Gender Pay Gap – are you ready?

February 8, 2017

With requirements for Gender Pay Gap Reporting just weeks away, HR180 looks at the responsibilities on business owners, what the timings are looking likely to be and what business owners and managers must be aware of now. Are YOU ready?

Gender Pay Gap Responsibilites

What is happening?

The Government wants to highlight companies that do not address pay differences between men and women. Both companies AND voluntary organisations from this April will be required to publish the number of men and women in all their various pay ranges to clearly show where pay gaps are at their widest.

Equal pay vs. gender pay gap

What’s the difference between equal pay and the gender pay gap, I hear you ask? Whilst equal pay results in both men and women earning the same amount for the same or equivalent type of work, gender pay gap is the difference in average hourly earnings between the sexes.

The Gender Pay Gap is a major problem for working women and the ONS have figures to show it. Average pay for men is greater than that for women and though the gap narrowed to its lowest figure, at under 10% for full-time employees in 2015, the actual percentage has stayed relatively static.

Your responsibility?

Employers with more than 250 staff will be obliged to report information on the gender pay gap in their organisation from 6 April 2017. This is the date The Equality Act 2010 (Gender Pay Gap Information) Regulations 2017 comes into force. There are significant requirements so it is crucial you have the correct information in place ready for the report due in April 2018.

The main points from the legislation you will be required to publish are:

  • the difference between the average hourly rate of pay paid to male and female employees
  • the difference between the average bonus paid to male and female employees
  • the proportions of male and of female employees who receive bonuses
  • and the relative proportions of male and female employees in each ‘quartile’ pay band of the workforce.

Your HR team will need to work with you to ensure you have these figures easily to hand, and give your team PLENTY of time to put the statutory reports together, as failure to comply with any of the full obligations set out and imposed by the Regulations will ‘constitute an unlawful act’!!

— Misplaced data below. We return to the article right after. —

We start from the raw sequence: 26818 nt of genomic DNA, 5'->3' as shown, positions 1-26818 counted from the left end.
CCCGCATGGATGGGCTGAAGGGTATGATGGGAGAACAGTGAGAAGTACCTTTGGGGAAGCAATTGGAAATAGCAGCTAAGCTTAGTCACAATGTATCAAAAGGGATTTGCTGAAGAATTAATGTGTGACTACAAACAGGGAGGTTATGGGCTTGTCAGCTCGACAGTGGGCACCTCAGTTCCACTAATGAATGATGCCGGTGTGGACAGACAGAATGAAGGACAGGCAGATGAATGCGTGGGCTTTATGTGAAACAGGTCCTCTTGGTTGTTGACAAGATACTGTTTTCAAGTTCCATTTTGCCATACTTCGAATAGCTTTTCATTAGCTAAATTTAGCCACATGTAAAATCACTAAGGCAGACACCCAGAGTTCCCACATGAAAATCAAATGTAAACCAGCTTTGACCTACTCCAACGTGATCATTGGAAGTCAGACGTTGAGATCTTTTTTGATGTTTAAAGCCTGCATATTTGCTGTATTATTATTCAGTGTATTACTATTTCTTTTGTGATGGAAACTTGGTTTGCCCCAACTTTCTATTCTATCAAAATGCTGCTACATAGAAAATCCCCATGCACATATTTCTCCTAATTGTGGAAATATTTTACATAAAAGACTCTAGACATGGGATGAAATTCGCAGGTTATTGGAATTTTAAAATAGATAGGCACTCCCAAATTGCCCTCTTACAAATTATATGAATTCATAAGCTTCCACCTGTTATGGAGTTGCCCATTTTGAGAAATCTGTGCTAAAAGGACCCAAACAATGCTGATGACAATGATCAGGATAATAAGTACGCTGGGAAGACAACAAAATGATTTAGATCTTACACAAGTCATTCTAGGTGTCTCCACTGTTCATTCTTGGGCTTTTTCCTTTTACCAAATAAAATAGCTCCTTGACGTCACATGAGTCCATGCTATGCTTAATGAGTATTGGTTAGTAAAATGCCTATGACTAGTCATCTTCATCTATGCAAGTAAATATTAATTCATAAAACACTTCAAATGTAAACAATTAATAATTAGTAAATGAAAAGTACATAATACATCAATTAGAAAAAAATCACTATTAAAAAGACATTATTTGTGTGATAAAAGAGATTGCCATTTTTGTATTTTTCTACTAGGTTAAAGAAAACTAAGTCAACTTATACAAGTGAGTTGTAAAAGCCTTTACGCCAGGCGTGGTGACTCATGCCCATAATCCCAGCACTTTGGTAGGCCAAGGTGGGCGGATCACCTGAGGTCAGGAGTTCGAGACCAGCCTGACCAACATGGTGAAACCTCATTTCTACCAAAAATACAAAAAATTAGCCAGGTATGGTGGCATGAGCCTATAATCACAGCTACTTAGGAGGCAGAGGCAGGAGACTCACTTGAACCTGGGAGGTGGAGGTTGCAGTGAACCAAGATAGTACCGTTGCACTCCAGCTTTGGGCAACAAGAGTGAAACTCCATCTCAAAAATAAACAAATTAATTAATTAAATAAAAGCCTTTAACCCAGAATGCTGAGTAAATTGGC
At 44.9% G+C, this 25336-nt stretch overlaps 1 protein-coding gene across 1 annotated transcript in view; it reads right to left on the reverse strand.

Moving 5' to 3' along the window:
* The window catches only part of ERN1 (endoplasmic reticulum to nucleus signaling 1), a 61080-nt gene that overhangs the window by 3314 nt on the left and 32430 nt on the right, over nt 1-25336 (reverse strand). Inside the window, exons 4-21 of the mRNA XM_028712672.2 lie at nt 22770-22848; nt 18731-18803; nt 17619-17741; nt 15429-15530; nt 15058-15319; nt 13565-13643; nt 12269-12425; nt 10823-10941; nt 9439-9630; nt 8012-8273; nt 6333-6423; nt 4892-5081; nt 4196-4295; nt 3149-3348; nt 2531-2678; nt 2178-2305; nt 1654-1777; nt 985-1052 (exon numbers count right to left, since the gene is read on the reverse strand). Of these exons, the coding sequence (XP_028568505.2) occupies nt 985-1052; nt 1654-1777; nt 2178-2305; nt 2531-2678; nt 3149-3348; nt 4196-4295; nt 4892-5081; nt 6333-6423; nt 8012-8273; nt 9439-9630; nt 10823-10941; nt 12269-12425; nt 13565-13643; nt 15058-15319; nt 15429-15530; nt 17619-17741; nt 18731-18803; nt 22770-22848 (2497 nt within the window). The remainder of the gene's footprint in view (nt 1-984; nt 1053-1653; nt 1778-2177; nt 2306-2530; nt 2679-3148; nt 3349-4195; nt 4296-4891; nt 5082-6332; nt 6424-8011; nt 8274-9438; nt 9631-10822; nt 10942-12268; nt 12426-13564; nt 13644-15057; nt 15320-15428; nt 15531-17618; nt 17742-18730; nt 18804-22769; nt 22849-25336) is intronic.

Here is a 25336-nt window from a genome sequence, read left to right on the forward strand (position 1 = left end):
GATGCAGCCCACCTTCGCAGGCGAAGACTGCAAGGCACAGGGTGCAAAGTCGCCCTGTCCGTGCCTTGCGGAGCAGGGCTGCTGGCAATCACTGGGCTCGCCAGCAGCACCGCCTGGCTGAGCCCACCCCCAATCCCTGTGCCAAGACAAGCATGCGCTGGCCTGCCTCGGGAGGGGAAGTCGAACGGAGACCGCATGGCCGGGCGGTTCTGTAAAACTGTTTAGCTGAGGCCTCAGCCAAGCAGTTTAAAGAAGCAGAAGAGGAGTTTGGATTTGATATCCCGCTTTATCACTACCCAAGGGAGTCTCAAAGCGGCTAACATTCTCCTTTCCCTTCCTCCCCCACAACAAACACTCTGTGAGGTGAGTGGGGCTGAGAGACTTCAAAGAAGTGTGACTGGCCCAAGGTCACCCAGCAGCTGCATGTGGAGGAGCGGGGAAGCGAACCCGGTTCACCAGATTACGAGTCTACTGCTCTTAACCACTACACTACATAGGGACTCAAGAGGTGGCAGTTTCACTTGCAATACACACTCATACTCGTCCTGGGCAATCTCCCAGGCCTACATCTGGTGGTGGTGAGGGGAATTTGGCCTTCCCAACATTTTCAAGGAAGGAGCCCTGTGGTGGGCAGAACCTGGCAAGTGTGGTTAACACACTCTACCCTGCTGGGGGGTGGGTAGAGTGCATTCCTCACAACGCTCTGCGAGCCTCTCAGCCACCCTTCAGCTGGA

There’s a marketing angle too. When you publish your gender pay gap information as required, if it leaves much to be desired, then there’ll be fallout with potentially a lot of bad PR – and your business might be blacklisted by potential clients or partners because you are a poor performer, and your competitors will have a field day!  Not to mention the disgruntled staff. How you handle the comms aspect is another aspect your HR professional can help with especially for the fall out with your staff…

What happens when?

Firstly, we know that the regulations come into force on 6 April 2017. Then no later than 4 April 2018, organisations of 250+ employees size will need to publish statutory data. In the meantime here are 5 things you can be doing:


Because the data requirements relate to ‘relevant’ employees you will need to get a grasp of the definition in the final legislation (though this is yet to be published!) especially if you think you are close to the 250+ level.


Do you know where the data is held within your organisation and how you will gather it for a defined period as required by the legislation?


Why not test the waters using last year’s figures? No matter what size your business it is good practice to have an idea of whether or not there’s a gender pay gap within your organisation.


Get a handle on this data now you are well prepared to put in place an explanation of why there is a gap. This may well help deal with complaints from your workforce and how you say you will deal with the issue can put you ahead of your competition.


Make yourself aware of any pay gap problems in your organisation, then you can look at ways of improving the situation for the first reporting year and onwards. This may be achieved through personal development, or recruiting, of the gender which is poorly represented in a particular pay band, and/or cultural changes in the workplace to close your gender pay gap.

Our original version was published by our friends at Forward Ladies.

Leeds based HR180 is a team of superheroes in HR Outsourcing, Projects and Consultancy committed to equality for all employees irrespective of gender. We work with organisations of all sizes to establish working policies to go above and beyond Employment Law requirements, to protect both employees and employers alike. We love to hear from you, so call us on 0113 287 8150.

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